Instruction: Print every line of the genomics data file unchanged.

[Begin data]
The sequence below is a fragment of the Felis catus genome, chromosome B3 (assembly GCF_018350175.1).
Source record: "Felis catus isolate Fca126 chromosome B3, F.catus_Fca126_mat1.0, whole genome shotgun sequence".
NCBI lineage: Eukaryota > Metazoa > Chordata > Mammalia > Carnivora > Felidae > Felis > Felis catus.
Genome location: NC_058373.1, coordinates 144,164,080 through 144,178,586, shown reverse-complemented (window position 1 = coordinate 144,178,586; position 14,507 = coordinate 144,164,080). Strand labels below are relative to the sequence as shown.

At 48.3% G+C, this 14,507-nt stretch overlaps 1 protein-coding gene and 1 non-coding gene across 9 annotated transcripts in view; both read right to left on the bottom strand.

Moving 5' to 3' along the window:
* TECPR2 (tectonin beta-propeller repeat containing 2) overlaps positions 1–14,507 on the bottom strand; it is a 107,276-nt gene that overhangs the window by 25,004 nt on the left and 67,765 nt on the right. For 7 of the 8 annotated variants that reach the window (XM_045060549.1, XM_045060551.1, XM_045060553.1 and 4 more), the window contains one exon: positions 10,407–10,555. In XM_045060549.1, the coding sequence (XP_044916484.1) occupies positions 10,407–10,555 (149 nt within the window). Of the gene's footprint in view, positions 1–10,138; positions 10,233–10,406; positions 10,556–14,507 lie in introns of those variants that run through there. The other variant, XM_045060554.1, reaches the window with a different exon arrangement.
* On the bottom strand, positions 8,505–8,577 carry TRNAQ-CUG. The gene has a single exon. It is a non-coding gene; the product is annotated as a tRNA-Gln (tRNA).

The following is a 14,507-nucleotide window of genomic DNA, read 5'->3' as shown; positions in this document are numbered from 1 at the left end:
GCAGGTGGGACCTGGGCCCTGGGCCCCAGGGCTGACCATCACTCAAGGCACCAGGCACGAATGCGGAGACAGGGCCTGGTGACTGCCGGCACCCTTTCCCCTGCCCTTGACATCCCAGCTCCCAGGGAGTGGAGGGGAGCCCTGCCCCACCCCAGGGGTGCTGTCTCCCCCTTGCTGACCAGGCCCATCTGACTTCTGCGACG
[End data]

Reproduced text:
The sequence below is a fragment of the Felis catus genome, chromosome B3 (assembly GCF_018350175.1).
Source record: "Felis catus isolate Fca126 chromosome B3, F.catus_Fca126_mat1.0, whole genome shotgun sequence".
NCBI lineage: Eukaryota > Metazoa > Chordata > Mammalia > Carnivora > Felidae > Felis > Felis catus.
Genome location: NC_058373.1, coordinates 144,164,080 through 144,178,586, shown reverse-complemented (window position 1 = coordinate 144,178,586; position 14,507 = coordinate 144,164,080). Strand labels below are relative to the sequence as shown.

At 48.3% G+C, this 14,507-nt stretch overlaps 1 protein-coding gene and 1 non-coding gene across 9 annotated transcripts in view; both read right to left on the bottom strand.

Moving 5' to 3' along the window:
* TECPR2 (tectonin beta-propeller repeat containing 2) overlaps positions 1–14,507 on the bottom strand; it is a 107,276-nt gene that overhangs the window by 25,004 nt on the left and 67,765 nt on the right. For 7 of the 8 annotated variants that reach the window (XM_045060549.1, XM_045060551.1, XM_045060553.1 and 4 more), the window contains one exon: positions 10,407–10,555. In XM_045060549.1, the coding sequence (XP_044916484.1) occupies positions 10,407–10,555 (149 nt within the window). Of the gene's footprint in view, positions 1–10,138; positions 10,233–10,406; positions 10,556–14,507 lie in introns of those variants that run through there. The other variant, XM_045060554.1, reaches the window with a different exon arrangement.
* On the bottom strand, positions 8,505–8,577 carry TRNAQ-CUG. The gene has a single exon. It is a non-coding gene; the product is annotated as a tRNA-Gln (tRNA).

The following is a 14,507-nucleotide window of genomic DNA, read 5'->3' as shown; positions in this document are numbered from 1 at the left end:
GCAGGTGGGACCTGGGCCCTGGGCCCCAGGGCTGACCATCACTCAAGGCACCAGGCACGAATGCGGAGACAGGGCCTGGTGACTGCCGGCACCCTTTCCCCTGCCCTTGACATCCCAGCTCCCAGGGAGTGGAGGGGAGCCCTGCCCCACCCCAGGGGTGCTGTCTCCCCCTTGCTGACCAGGCCCATCTGACTTCTGCGACG